Back in July of 2014, iSimangaliso Wetland Park CEO Andrew Zaloumis announced: “Within the year, iSimangaliso Wetland Park intends to realise our conservation vision of restoring all historically occurring game back into the world heritage site. With the introduction of eland, the next and final species will be brought back.”
Zaloumis says the introduction of these historically occurring species–such as wild dog and cheetah–has seen an improved balance of the eco-system and has benefited local communities in boosting tourism.
Of these, the most recent is the relocation of three male lions into the uMkhuze section of the park, which is a UNESCO World Heritage site..
The ongoing fluvial, marine and aeolian processes in the site have produced a variety of landforms, including coral reefs, long sandy beaches, coastal dunes, lake systems, swamps, and extensive reed and papyrus wetlands.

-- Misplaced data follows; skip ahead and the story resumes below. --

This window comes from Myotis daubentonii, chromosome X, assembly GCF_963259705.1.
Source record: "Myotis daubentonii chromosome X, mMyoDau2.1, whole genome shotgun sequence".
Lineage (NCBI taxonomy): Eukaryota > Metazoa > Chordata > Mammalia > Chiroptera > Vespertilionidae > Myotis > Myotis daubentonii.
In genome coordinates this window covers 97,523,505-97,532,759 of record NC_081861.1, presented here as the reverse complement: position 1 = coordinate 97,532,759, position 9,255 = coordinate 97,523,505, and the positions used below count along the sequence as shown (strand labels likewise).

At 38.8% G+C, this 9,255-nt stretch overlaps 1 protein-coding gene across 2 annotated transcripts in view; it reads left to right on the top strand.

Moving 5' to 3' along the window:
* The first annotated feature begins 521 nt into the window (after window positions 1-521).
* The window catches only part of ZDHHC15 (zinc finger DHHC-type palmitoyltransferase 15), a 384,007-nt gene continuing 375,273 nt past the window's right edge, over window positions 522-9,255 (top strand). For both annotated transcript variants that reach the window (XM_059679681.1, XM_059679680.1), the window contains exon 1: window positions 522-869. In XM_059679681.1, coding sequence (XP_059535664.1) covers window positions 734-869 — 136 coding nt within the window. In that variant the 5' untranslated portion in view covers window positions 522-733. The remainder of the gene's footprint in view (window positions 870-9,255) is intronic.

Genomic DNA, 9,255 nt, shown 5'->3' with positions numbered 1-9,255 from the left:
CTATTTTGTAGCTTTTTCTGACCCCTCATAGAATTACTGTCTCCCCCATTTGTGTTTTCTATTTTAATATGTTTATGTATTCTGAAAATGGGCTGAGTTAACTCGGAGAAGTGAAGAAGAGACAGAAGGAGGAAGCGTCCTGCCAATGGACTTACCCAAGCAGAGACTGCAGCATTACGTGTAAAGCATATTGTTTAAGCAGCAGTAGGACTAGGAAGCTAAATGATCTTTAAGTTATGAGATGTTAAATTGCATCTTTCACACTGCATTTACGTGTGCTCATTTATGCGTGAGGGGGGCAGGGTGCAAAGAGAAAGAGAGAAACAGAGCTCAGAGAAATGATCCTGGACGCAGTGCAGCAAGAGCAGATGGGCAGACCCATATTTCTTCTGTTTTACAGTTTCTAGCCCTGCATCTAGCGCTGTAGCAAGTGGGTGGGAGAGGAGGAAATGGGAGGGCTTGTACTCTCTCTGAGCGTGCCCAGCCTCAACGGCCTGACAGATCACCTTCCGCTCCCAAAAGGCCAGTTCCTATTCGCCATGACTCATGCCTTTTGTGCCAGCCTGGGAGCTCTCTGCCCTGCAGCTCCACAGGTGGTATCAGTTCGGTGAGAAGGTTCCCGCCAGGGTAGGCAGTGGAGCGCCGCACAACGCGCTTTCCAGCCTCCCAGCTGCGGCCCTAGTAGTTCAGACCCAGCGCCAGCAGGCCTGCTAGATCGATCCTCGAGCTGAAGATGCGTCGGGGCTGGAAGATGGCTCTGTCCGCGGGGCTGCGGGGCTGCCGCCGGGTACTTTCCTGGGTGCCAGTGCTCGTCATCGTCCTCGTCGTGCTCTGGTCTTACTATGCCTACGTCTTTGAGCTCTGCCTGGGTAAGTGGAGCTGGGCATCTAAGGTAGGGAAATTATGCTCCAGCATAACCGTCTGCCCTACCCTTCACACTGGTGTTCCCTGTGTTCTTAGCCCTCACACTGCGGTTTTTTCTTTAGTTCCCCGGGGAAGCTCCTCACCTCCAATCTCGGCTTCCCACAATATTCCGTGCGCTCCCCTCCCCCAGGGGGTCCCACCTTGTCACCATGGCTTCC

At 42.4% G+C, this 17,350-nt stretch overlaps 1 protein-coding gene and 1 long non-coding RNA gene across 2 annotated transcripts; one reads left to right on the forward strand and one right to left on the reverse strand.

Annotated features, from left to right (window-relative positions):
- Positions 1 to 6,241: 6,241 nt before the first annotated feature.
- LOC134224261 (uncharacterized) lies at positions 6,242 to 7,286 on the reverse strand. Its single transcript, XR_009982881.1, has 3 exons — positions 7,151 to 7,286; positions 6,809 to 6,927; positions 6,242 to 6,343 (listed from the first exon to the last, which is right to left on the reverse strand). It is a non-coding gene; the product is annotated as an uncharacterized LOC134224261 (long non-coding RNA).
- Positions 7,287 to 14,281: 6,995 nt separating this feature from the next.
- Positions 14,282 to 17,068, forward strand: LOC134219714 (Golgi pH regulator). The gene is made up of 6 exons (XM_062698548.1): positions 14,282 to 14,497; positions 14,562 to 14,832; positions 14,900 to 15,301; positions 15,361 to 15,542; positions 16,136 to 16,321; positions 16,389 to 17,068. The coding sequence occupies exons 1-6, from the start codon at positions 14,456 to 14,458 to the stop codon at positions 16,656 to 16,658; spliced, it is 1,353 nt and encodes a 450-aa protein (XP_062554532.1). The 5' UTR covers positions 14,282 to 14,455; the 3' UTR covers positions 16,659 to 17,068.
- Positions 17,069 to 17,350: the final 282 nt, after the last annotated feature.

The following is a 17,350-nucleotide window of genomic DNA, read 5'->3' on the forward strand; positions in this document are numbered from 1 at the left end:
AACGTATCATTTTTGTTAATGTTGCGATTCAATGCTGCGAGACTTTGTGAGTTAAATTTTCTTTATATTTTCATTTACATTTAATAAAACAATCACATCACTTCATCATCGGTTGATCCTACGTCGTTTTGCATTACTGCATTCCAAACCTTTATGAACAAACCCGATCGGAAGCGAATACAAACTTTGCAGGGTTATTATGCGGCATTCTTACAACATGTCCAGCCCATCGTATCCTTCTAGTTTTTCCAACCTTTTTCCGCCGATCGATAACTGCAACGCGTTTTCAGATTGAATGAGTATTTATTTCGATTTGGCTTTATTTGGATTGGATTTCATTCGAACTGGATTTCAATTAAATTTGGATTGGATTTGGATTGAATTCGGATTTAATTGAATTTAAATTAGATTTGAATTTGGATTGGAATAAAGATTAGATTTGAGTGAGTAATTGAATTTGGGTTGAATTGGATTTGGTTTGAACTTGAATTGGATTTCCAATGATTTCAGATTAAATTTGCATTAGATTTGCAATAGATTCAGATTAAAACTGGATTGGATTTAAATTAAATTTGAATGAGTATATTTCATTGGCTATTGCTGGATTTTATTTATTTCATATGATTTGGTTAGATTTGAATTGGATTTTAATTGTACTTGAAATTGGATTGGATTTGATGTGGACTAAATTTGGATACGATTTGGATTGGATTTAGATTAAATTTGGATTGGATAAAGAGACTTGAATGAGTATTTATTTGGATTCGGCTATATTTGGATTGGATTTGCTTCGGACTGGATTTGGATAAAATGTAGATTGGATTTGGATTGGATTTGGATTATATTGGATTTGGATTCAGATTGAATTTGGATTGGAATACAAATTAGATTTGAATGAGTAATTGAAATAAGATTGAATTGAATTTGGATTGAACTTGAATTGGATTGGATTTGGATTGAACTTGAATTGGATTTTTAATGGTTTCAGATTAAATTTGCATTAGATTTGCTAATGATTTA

The interplay of the park’s environmental heterogeneity with major floods and coastal storms and a transitional geographic location between subtropical and tropical Africa has resulted in exceptional species diversity and ongoing speciation. The mosaic of landforms and habitat types creates breathtaking scenic vistas.
The site contains critical habitats for a range of species from Africa’s marine, wetland and savannah environments.
Photo of wild dog pack courtesy iSimangaliso Wetland Park.